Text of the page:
Happened to me once on USAir. Lingered too long in the lounge, they were already holding back passengers when I arrived at gate. Got bypassed due to my rollerboard. Look on the GA's face when he realized he IDB a CP on a very expensive short hop (200 miles) was priceless. Ended up gate hopping to try for a stand by slot instead of waiting for my confirmed last flight of the day from the lounge. But the check was sweet!
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Old Apr 17, 17, 9:18 pm
  #6138  
 
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People, you simply vote with your wallets. I don't live in the US but visit now and then. I will never fly on United again and whilst me alone isn't going to make much difference, the collective amount of people who will book on other airlines (especially people from asia) will hurt United and their bottom line. Their financials over the next few months will be very interesting indeed
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Old Apr 17, 17, 9:20 pm
  #6139  
 
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I was a lucky recipient (1K)!

Given how carefully this message was vetted, you'd think the grammar/structure of the very first sentence would be better, no? As is, Oscar Munoz is calling himself one of UA's most valued customers.

Why not write, "as you are one of our most valued customers, I...."

That's the sort of thing that's going to lose my trust.
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Old Apr 17, 17, 9:24 pm
  #6140  
 
Join Date: Mar 2007
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I never get these emails from Oscar....but it is just words and what is really needed are actions. the 3411 event was everyone's fault, no one was right, the events related in this story are even more disturbing to me. http://www.huffingtonpost.com/entry/...b01566972250cf. United has some serious issues, that is not new, there is an "us against them" culture that was cultivated by the previous leadership and it does not go away overnight. It took years to create it, it will take more years to repair the damage. In the mean time, people will keep flying UA because in too many cases, we no longer have other real options.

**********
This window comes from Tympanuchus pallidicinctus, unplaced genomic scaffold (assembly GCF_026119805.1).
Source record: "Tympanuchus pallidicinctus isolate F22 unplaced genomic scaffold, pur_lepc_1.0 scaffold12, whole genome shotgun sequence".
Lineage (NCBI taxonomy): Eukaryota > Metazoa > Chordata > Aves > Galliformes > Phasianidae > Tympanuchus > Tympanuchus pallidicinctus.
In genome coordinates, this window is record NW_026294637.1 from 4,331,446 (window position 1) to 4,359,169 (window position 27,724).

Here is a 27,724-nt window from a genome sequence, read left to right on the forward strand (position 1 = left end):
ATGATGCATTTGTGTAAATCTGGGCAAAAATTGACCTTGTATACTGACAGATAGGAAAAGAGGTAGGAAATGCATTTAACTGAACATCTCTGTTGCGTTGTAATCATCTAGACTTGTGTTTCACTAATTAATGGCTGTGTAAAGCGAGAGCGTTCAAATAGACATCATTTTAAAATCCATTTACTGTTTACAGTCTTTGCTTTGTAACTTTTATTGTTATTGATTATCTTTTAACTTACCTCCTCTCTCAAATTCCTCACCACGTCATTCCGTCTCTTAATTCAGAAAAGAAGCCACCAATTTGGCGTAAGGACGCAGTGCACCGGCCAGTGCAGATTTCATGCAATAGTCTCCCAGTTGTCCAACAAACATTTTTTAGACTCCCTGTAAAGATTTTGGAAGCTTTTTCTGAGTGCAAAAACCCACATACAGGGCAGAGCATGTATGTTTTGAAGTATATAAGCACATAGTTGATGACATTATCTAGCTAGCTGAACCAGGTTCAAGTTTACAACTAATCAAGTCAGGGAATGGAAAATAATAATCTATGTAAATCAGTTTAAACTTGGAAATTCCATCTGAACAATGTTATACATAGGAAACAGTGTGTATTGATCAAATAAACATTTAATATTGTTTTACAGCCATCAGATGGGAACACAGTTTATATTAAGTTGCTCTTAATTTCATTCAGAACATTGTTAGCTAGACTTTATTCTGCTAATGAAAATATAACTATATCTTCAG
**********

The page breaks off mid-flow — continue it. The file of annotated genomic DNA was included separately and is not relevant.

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Old Apr 17, 17, 9:37 pm
  #6141  
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Originally Posted by Mollyann500 View Post
You expect more from us and I promise we can and will be better. I am committed to putting proof behind our promise.

Thank you for granting us the opportunity to re-earn your trust.
I remember getting a paper letter from then-CEO James Goodwin in September 2000, apologizing for the "summer from hell" labor meltdown. It, too, concluded with these words, more or less.

17 years later and they're still promising to change.

Nothing ever changes.
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Old Apr 17, 17, 9:41 pm
  #6142  
 
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Originally Posted by Xyzzy View Post
I'm sure that the rest of us will receive something soon. Email blasts like this take hours and hours to send ut.
Really? When they announced those MP devaluations, the emails seemed to hit everyone's accounts all at once...
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Old Apr 17, 17, 9:42 pm
  #6143  
 
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Originally Posted by Carl Johnson View Post
What I gather from comments that have been made in the thread is, the thread record for the UA thread is 6300 posts. I don't know what the record for fastest 6000 posts is, but I would guess that for UA, and maybe for all of flyertalk, it's likely this one. The incident happened on April 9.
I just happened to start read the comments when there were under 10 pages. And the pages were piling up about 5 times faster than I coul read.

Originally Posted by Ber2dca View Post
This is by no means uncommon. Don't think people working for tech companies know the EULAs for their products very well either. It's not something staff are encouraged to learn about either. Staff are given their procedures and that's that.

The last thing you want is your frontline staff thinking they're experts on your legal agreements and then get dragged into legal arguments with customers (who could be trained lawyers).